Electro-convulsive therapy (ECT) is a treatment for severe depression which involves sending an electrical current through the brain to induce an epileptic fit. No-one knows exactly how ECT works, although the therapeutic benefit probably comes from the fit rather than the electricity. ECT is done in hospital, under a general anaesthetic, and with the use of a muscle relaxant to stop the body from convulsing during the epileptic fit. Its effects are very rapid, and so benefit can be conferred straight away. There are risks of memory loss following ECT treatment, and it is usually reserved for patients who are profoundly depressed (possibly life-threateningly so – for example, actively suicidal or not eating or drinking due to depression) and who have not responded to the pharmaceutical and psychological treatments mentioned above.
Patients’ attitudes to antidepressant medication vary widely. It’s certainly not the best thing for everyone; the National Institute for Clinical Excellence (NICE) recommends that antidepressant medication be reserved for patients with moderate to severe depression, or those who have been depressed before or have had low level symptoms for a long time. This is because antidepressant medication works best in people with greater severity of symptoms – in people with mild depressive symptoms it doesn’t really work any better than “placebo” (a “dummy” medication that helps people feel better because they believe it will), and all medications have the risk of side effects, so a sensible approach to the potential benefits measured against the potential risks needs to be taken.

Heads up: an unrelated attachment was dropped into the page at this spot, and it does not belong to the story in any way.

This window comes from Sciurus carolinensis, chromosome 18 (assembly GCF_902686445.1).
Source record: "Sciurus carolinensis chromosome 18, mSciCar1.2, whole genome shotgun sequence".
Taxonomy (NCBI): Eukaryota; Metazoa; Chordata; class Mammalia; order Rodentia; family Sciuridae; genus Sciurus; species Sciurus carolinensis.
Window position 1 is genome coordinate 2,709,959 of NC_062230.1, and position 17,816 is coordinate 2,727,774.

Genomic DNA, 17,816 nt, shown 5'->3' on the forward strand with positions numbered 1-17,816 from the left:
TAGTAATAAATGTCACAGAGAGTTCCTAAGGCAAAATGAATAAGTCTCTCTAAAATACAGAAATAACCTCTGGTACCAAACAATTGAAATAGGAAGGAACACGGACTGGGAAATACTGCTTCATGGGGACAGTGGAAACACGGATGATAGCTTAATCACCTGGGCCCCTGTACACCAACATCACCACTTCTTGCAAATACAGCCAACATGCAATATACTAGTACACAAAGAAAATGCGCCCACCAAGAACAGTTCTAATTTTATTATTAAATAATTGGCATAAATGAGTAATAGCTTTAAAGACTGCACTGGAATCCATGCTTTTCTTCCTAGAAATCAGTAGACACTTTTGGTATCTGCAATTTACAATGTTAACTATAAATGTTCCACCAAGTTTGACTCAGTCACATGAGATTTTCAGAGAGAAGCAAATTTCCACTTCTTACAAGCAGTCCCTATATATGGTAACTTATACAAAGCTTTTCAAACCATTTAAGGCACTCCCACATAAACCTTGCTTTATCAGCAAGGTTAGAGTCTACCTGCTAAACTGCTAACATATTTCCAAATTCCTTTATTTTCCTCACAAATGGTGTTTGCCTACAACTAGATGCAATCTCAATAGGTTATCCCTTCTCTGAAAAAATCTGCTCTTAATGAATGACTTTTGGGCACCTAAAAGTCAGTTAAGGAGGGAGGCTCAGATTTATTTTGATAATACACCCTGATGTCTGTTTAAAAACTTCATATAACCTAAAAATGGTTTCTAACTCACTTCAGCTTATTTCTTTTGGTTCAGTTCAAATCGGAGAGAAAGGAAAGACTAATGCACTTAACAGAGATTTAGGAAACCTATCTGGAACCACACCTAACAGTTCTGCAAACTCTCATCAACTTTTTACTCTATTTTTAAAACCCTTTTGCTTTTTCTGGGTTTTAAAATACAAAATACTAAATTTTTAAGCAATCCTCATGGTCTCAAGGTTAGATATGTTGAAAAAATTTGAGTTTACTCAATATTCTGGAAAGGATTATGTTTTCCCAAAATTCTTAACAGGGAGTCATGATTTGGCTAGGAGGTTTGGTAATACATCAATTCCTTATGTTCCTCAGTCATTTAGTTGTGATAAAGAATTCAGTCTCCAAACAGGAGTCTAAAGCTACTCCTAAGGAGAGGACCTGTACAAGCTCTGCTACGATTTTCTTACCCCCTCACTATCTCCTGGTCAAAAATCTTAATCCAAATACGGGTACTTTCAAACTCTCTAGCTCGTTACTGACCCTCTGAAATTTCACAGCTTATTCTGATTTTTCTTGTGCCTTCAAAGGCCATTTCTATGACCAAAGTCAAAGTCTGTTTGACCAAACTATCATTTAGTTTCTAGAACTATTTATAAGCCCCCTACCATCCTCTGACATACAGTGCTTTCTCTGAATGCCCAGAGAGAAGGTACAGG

The most commonly prescribed antidepressant medications are serotonin-specific reuptake inhibitors or SSRIs. Examples of these include citalopram, sertraline, fluoxetine, and paroxetine, and there’s really not much to choose between them when it comes to how well they work. These medications work by allowing the levels of the body’s own natural serotonin to build up, by stopping it from being broken down as quickly as it usually is. SSRIs start working pretty quickly, and patients should expect to start to feel better within a matter of days (in fact, people often feel better almost immediately, but this is almost certainly due to the feeling of relief that they get from having talked about their problems with someone who cares, and having been given some treatment, rather than the treatment itself – added of course to the magic “placebo effect”!). The medication is considered to have “worked” if the symptoms are 50% better – but it would be entirely reasonable to hope for a more complete return to health.